Raul Ibañez treats the sweat that appears to be perpetually trickling down his bald head like a family heirloom.
Before games, the perspiration is a result of Ibañez’s persistent activity.
Into the video room. Into the batting cage. Into the weight room. Back to the batting cage. Batting practice on the field. Work in the outfield.
His clubhouse locker is a lonely place because Ibañez appears to stop by merely for a quick change of clothes.
That daily workload is what has led the Seattle Mariners star to his unexpected baseball-punishing season at age 41.
While Ibañez spends the All-Star break with his family, many others have taken the moment to look at his robust first-half numbers. He was supposed to play part time this year, but instead he has become Seattle’s everyday left fielder. He has 24 home runs in 277 at-bats, tied for fourth most in the American League, helping to produce a staggering .578 slugging percentage.
“Who knew?” Ibañez said of his playing time.
Totals at the plate are secondary to Ibañez. That sweat, the perseverance during his 18th major league season, being righteous — that’s what Ibañez is trying to pass on.
“Guys like Jay (Buhner) and Edgar (Martinez) and Dan Wilson and Jamie Moyer, they taught me more about life,” said Ibañez, who was drafted by the Mariners in 1992 and made his big league debut four years later.
“I didn’t have children. I wasn’t married yet. But they taught me more about being a good husband and a good father, and I learned a lot of life lessons from them. Obviously, about hard work and all of that other stuff on the field, but I really looked up to them as men and as people.”
The understanding from those lessons is what Ibañez is trying to instill in younger players when he laughs with Kyle Seager by the underground batting cage or stops to chat with rookies Nick Franklin and Brad Miller at their lockers.
He’s also experienced enough to know that raised home run totals at a raised age bring raised eyebrows.
As Major League Baseball works to move past the full-fledged Steroid Era, the doubt it provided lingers. Its stench even clasps to the performance of a man respected for who he is more than his baseball success.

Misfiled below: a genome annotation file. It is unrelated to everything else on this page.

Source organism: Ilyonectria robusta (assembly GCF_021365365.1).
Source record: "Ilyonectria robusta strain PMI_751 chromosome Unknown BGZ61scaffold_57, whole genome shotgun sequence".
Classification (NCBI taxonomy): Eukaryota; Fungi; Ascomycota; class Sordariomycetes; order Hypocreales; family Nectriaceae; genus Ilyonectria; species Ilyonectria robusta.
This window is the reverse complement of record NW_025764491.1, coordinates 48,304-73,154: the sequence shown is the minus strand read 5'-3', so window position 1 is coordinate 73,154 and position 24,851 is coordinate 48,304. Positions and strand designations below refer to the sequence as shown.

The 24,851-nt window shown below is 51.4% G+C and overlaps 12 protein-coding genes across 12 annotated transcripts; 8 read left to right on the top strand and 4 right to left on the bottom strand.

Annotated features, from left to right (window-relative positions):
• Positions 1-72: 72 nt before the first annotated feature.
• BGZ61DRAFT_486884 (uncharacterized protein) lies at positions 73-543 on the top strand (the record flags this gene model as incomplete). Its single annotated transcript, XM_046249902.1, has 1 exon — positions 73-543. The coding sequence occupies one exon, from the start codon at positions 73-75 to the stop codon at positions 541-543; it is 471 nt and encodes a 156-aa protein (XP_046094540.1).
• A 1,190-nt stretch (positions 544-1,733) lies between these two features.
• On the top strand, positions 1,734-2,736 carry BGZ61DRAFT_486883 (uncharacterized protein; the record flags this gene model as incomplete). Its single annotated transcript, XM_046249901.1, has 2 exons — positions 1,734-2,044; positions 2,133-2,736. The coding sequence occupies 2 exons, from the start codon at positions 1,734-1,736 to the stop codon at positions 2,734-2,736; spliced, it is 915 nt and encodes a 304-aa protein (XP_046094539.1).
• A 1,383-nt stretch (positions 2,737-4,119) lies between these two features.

When the topic of doubt is broached, Ibañez logically explains his stance. He knows any answer he gives leaves him in a no-win situation. He’s disappointed the discussion is still part of baseball.
He also makes a promise if he ever fails a test.
“I’ll give every penny I ever made back,” Ibañez said.
His disdain for hypocrisy makes him wonder how he could tell his oldest son, Raul Jr., to not do drugs if he was. He goes on to explain that outside perception to him isn’t important. God, his family and his teammates know him. That’s what matters, he says.
Ibañez has hammered various types of pitches from various types of pitchers the last two months. He tightened up his swing in early May and has been cranking away since.
“We all have rhythm and timing, and we want to have as little moving parts as possible,” said Mariners hitting coach Dave Hansen, a former teammate of Ibañez’s. “When we are out of rhythm, the mechanics start to come apart. Really, he just worked to address that and simplify the swing — be more direct to the ball, put himself closer to a striking position that he wants to be in, and he’s held onto it for a long time.”
Ibañez will start the second half five homers short of the season record for a player 41 or older, set by Ted Williams in 1960. He’ll continue the grind that began even before he was a 36th-round pick who was told he would never make it.
Once he did, he spent the start of his big league career on Seattle’s bench. He wonders if that is helping him now in his third stint with the Mariners.
“I didn’t have an extra 2,000 at-bats on me and on my body,” he said. “So I sometimes think it was maybe a blessing in disguise.’’
As his offseason signing has turned out to be.
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